Mark Kidd, et al v. State Farm Fire & Casualty Co., et al

Filing 920100803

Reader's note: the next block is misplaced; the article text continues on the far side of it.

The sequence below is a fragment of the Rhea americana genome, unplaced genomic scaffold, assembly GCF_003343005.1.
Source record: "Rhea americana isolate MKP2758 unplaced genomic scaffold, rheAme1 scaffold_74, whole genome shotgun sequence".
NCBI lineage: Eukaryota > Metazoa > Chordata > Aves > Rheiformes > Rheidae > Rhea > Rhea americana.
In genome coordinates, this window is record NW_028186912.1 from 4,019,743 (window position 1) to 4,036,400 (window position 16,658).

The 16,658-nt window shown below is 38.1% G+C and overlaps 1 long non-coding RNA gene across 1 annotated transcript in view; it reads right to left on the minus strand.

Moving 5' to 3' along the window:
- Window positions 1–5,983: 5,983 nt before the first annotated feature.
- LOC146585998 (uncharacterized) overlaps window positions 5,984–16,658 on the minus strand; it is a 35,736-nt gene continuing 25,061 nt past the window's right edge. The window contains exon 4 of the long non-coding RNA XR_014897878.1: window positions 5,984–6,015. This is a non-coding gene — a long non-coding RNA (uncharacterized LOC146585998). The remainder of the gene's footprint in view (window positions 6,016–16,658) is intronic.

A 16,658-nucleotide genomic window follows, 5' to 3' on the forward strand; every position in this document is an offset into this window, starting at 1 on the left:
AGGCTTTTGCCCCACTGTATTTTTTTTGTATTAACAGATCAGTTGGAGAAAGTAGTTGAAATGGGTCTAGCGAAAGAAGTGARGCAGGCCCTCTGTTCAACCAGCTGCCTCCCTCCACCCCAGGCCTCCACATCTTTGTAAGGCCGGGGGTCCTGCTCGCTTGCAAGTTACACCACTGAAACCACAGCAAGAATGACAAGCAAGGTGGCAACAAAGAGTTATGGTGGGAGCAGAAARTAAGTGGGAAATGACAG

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Case: 10-60057 Document: 00511191112 Page: 1 Date Filed: 08/02/2010 IN THE UNITED STATES COURT OF APPEALS United States Court of Appeals FOR THE FIFTH CIRCUIT Fifth Circuit FILED August 2, 2010 No. 10-60057 Summary Calendar Lyle W. Cayce Clerk MARK KIDD; BUFFIE KIDD, Plaintiffs - Appellants v. STATE FARM FIRE & CASUALTY CO., Defendant - Appellee Appeal from the United States District Court for the Southern District of Mississippi USDC No. 1:08-cv-1443 Before KING, STEWART, and HAYNES, Circuit Judges. PER CURIAM:* Mark and Buffie Kidd ("the Kidds") appeal the district court's grant of summary judgment in favor of State Farm Fire & Casualty Company ("State Farm") on their claim for the balance of their flood insurance policy limits. The district court held that the Kidds were not entitled to the balance of the policy limits because they failed to timely submit a sworn proof of loss for the additional claimed damages. We AFFIRM. Pursuant to 5TH CIR . R. 47.5, the court has determined that this opinion should not be published and is not precedent except under the limited circumstances set forth in 5TH CIR . R. 47.5.4. * Case: 10-60057 Document: 00511191112 Page: 2 Date Filed: 08/02/2010 No. 10-60057 The Kidds' home was damaged by flooding when Hurricane Katrina hit the Mississippi Gulf Coast on August 28, 2005. At the time of the flooding, the Kidds held a Standard Flood Insurance Policy ("SFIP") issued and administered by State Farm, an approved "Write Your Own" ("WYO") insurance carrier under the federal government's National Flood Insurance Program ("NFIP"). The NFIP is operated by the Federal Emergency Management Agency ("FEMA") and is supported by the United States Treasury. The terms and conditions of the SFIP are fixed by FEMA and no provision of the policy can be "altered, varied, or waived other than by the express written consent of the [Federal Insurance] Administrator through the issuance of an appropriate amendatory endorsement." 44 C.F.R. 61.13. After Hurricane Katrina hit, the Kidds made a claim under the SFIP for the flood damage to their property. Under the terms of the policy, their house was insured up to $125,000, subject to a $500 deductible. State Farm dispatched an adjuster to inspect the Kidds' home and appraise the damage. The adjuster concluded that the insurance policy covered $92,108.67 in property damage. The Kidds signed the adjuster's report, and, on October 17, 2005, State Farm issued the Kidds a check for $92,108.67. On July 24, 2008, more than two-and-a-half years after they received the check, the Kidds notified State Farm that the total cost of their repairs had exceeded $136,000.00. The Kidds sought the balance of their policy limits and, when State Farm did not respond, the Kidds filed the instant action. State Farm moved for summary judgment, asserting that the Kidds had failed to comply with the policy requirements because they did not file a sworn proof of loss for any damages in excess of the amount calculated by the adjuster. The Kidds argued that they were excused from filing a proof of loss because they agreed with and signed the adjuster's report, which was accepted by State Farm. The district court concluded that any claim for damages in excess of the 2 Case: 10-60057 Document: 00511191112 Page: 3 Date Filed: 08/02/2010 No. 10-60057 adjuster's calculation was subject to the proof-of-loss requirement and granted State Farm's motion for summary judgment. The Kidds filed this appeal. They continue to assert that they complied with the terms of the policy because they signed the adjuster's report, which, they argue, substitutes for the proof-of-loss requirement. We review a district court's grant of summary judgment de novo. N. Am. Specialty Ins. Co. v. Royal Surplus Lines Ins. Co., 541 F.3d 552, 555 (5th Cir. 2008). Summary judgment is proper "if the pleadings, the discovery and disclosure materials on file, and any affidavits show that there is no genuine issue as to any material fact and that the movant is entitled to judgment as a matter of law." F ED. R. C IV. P. 56(c). A genuine issue of material fact exists when the evidence is such that a reasonable jury could return a verdict for the non-movant. Anderson v. Liberty Lobby, Inc., 477 U.S. 242, 248 (1986). When reviewing a grant of summary judgment, we view all facts and evidence in the light most favorable to the non-moving party. United Fire & Cas. Co. v. Hixson Bros., 453 F.3d 283, 285 (5th Cir. 2006). Federal law governs interpretation of NFIP policies. See Spence v. Omaha Indemnity Ins. Co., 996 F.2d 793, 796 (5th Cir. 1993)(noting that "national policies underlying the NFIP and extensive federal role therein impel our conclusion that federal common law governs claims under flood insurance policies"). The Kidds argue that the district court erred by granting summary judgment in favor of State Farm because a genuine issue of material fact exists regarding whether the Kidds complied with the terms of the policy. The Kidds assert that they complied with the terms of the policy because the policy states: "At our option, we may accept an adjuster's report of the loss instead of your proof of loss. . . . You must sign the adjuster's report." 44 C.F.R. 61, app. (A)(1), art. VII(J)(9). The Kidds argue that they were not obligated to file a proof of loss 3 Case: 10-60057 Document: 00511191112 Page: 4 Date Filed: 08/02/2010 No. 10-60057 because they signed the adjuster's report and State Farm accepted the report in lieu of a sworn proof of loss from the Kidds. With respect to the amounts it has already paid, State Farm does not dispute that the Kidds complied with the terms of the policy by signing the adjuster's report appraising the property damage at $92,108.67; however, State Farm argues that if the Kidds disagreed with the adjuster's damage calculation, they were required to submit a sworn proof of loss for any additional damages. Because the Kidds failed to submit a sworn proof of loss for the damages in excess of the adjuster's calculation, State Farm argues that the Kidds may not recover any additional payments. We agree. In cases construing the terms of the SFIP, we have held that an insured must file a sworn proof of loss before seeking damages in excess of the amount paid by the insurer. See Marseilles Homeowners Condo. Ass'n, Inc. v. Fid. Nat'l Ins. Co., 542 F.3d 1053, 1055-56 (5th Cir. 2008) (per curiam) (holding that the insured could not maintain a lawsuit for additional federal benefits because he had not submitted a sworn proof of loss); 44 C.F.R. 61, app. (A)(1), arts. VII(J), VII(R) (stating that an insured in the NFIP "may not sue us to recover money under this policy unless [it has] complied with all the requirements of the policy"); see Richardson v. Am. Bankers Ins. Co., 279 F. App'x 295, 298 (5th Cir. 2008) (unpublished)1 ("This is a strict requirement. The regulations say that a NFIP participant cannot file a lawsuit seeking further federal benefits under the SFIP unless the participant can show prior compliance with all of the policy's requirements, including the [proof-of-loss] requirement."); see also Wientjes v. Am. Bankers Ins. Co. of Fla., 339 F. App'x 483, 485 (5th Cir. 2009) (unpublished) ("The Wientjeses did not agree with American Bankers's adjustment, settlement, Unpublished opinions generally are not precedent. We cite these decisions for their persuasive value and factual similarity. Furthermore, Richardson's reasoning was approved in a published opinion, Marseilles. 542 F.3d at 1056, and, thus, is binding to that extent. 1 4 Case: 10-60057 Document: 00511191112 Page: 5 Date Filed: 08/02/2010 No. 10-60057 and payment of their claims. As such, they were required to submit a timely proof of loss as a prerequisite to filing suit."). Indeed, the facts in Richardson are almost identical to the facts in the present case. In Richardson, the insured filed a claim under the SFIP and after an adjuster evaluated the damages, the insured received $16,125.50 from the insurer. 279 F. App'x at 296. Richardson later sought additional payments, but never submitted a formal proof of loss for the additional amounts sought. Id. at 297. The insurance company denied Richardson the additional payments, and Richardson filed suit. We affirmed the district court's grant of summary judgment, concluding that Richardson could not sue for the additional damages because he never submitted a sworn proof of loss for the damage amount in excess of the adjuster's calculation. Id. at 298 ("Richardson's position is contrary to federal statutory law, the Administrator's Waiver, and our precedent. . . . [I]f the policyholder disagreed with the insurer's calculation of the amount owed, the policyholder had to submit to the insurer a sworn [proof of loss] within one year of the date of loss."). In this case, the Kidds did not file a proof of loss for the amount sought in excess of the policy limits. The adjuster's report substituted for a sworn proof of loss only to the extent of the damages assessed in the report. If the Kidds disagreed with the adjuster's calculation, they were required to submit a sworn proof of loss demonstrating that the additional damages claimed were covered by the policy.2 They did not do so. Because the Kidds failed to comply with the To the extent that the Kidds argue in their reply brief that an August 31, 2005, FEMA memorandum waived the proof-of-loss requirement, this argument was not raised in their opening brief and is waived. Tharling v. City of Port Lavaca, 329 F.3d 422, 430 (5th Cir. 2003) (a party waives an issue by not raising it in their opening brief). We observe, however, that this argument is foreclosed by circuit precedent. Marseilles, 542 F.3d at 1053 (holding that the August 2005 FEMA memo did not "render permissive the requirement to file a proof of loss prior to filing suit"); see also Wientjes, 339 F. App'x at 485 (rejecting the appellants' argument that the August 2005 memo excused the appellants from filing a sworn proof of loss). 2 5 Case: 10-60057 Document: 00511191112 Page: 6 Date Filed: 08/02/2010 No. 10-60057 policy requirements, we conclude that the district court properly held that the proof-of-loss requirement precludes the Kidds' claim for additional payments.3 Accordingly, the judgment of the district court is AFFIRMED and the appellants' motion to strike is DENIED AS MOOT. Because we agree with the district court's finding that the Kidds did not comply with the policy requirements, we decline to address State Farm's alternate argument that we should look to the NFIP Adjuster's Claims Manual published by FEMA, which purportedly limits the application of Article VII(J)(9) to claims having a value of less than $7,500. Instead, we conclude that the signed adjuster's report does not entitle the Kidds to payment beyond the $92,108.67 already paid, and that the Kidds cannot recover further benefits because they failed to submit a timely sworn proof of loss establishing the additional claimed amount. 3 6